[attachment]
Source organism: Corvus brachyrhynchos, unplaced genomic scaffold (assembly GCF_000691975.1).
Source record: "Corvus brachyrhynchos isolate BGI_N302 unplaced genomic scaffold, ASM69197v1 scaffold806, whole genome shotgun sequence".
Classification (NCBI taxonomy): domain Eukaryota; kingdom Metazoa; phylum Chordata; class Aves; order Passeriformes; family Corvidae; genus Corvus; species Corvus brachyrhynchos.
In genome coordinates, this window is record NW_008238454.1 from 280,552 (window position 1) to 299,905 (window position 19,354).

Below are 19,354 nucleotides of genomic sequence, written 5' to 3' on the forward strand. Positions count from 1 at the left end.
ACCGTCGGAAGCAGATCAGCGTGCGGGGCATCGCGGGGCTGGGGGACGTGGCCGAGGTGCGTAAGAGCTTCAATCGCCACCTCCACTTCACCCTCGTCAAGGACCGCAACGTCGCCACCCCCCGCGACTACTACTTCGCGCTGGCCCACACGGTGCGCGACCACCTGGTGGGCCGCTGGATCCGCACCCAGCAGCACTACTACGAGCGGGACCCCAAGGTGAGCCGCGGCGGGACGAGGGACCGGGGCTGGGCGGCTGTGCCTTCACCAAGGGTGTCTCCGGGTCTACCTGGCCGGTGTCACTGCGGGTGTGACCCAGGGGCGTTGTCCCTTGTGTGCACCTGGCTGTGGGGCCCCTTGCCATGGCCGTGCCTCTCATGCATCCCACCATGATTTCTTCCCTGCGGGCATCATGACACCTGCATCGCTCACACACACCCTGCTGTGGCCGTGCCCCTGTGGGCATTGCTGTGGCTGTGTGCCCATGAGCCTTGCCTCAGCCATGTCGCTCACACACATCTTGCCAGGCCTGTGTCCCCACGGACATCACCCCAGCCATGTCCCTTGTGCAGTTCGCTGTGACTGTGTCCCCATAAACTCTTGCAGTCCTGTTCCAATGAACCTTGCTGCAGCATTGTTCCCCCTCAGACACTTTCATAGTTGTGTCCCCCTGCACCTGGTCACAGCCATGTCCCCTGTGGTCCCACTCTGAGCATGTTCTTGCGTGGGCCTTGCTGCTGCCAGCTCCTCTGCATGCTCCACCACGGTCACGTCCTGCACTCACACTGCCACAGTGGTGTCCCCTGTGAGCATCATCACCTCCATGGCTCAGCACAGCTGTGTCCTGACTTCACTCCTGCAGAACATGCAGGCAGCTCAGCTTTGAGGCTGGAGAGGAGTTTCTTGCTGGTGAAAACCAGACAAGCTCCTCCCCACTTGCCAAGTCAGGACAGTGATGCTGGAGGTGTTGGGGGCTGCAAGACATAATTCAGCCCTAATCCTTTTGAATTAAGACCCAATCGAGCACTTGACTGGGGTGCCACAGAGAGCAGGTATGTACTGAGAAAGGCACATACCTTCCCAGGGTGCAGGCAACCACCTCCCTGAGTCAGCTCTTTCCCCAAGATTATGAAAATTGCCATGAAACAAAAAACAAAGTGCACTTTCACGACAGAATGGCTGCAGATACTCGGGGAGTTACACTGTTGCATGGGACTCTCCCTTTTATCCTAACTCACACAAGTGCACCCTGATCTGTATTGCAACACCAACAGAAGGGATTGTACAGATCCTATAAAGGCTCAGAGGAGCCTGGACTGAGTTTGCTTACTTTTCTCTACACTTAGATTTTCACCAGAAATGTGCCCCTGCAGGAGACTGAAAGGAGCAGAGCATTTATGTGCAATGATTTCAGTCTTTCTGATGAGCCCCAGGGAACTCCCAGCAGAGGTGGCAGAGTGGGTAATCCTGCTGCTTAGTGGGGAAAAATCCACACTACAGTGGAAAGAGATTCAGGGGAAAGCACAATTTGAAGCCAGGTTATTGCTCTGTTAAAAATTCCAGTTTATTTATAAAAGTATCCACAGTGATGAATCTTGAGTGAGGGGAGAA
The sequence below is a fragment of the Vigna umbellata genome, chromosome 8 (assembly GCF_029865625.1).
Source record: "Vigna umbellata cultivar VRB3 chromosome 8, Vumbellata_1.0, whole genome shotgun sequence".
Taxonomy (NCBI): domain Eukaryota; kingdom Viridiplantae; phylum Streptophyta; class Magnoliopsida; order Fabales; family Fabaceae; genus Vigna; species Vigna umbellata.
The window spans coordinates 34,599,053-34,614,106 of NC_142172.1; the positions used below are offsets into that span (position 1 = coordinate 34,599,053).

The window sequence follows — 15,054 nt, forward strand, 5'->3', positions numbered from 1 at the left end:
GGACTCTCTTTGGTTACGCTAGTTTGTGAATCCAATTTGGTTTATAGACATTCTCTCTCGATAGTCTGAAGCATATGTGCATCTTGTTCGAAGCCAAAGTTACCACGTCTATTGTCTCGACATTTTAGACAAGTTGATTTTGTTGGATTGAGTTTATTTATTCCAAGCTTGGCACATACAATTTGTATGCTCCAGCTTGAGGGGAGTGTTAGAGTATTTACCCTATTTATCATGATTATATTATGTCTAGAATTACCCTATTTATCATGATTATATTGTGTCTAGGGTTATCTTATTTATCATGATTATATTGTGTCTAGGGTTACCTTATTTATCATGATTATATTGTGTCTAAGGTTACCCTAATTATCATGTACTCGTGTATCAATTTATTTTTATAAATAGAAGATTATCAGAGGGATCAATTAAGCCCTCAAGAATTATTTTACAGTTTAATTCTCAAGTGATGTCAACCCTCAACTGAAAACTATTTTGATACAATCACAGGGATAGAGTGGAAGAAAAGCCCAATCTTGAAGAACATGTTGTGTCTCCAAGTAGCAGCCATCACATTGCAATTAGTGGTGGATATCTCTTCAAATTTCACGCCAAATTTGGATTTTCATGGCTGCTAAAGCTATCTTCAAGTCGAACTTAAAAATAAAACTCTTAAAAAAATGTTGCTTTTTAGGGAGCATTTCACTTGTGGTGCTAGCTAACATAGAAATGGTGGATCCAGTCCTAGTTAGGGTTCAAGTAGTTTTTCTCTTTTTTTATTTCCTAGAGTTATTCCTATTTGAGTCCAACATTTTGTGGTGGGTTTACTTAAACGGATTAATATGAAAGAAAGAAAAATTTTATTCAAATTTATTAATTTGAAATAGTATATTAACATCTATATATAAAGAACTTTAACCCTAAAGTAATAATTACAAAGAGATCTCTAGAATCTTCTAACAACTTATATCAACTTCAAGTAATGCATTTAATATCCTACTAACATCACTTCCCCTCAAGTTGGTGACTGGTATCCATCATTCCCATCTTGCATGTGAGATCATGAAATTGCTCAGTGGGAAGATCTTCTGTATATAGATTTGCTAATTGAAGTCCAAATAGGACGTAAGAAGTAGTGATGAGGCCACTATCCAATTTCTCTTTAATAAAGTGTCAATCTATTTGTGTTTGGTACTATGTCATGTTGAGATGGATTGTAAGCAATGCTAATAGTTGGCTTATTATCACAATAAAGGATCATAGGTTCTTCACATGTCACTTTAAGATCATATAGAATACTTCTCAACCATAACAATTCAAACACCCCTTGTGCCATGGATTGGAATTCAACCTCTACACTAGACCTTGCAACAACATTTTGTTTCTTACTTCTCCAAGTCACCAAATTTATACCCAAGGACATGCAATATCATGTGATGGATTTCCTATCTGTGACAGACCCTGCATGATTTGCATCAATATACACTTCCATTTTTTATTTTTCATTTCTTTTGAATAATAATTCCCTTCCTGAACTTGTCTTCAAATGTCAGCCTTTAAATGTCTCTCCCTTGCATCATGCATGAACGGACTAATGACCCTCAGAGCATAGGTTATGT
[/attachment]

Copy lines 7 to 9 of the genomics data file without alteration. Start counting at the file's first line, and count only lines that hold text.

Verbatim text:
The sequence below is a fragment of the Vigna umbellata genome, chromosome 8 (assembly GCF_029865625.1).
Source record: "Vigna umbellata cultivar VRB3 chromosome 8, Vumbellata_1.0, whole genome shotgun sequence".
Taxonomy (NCBI): domain Eukaryota; kingdom Viridiplantae; phylum Streptophyta; class Magnoliopsida; order Fabales; family Fabaceae; genus Vigna; species Vigna umbellata.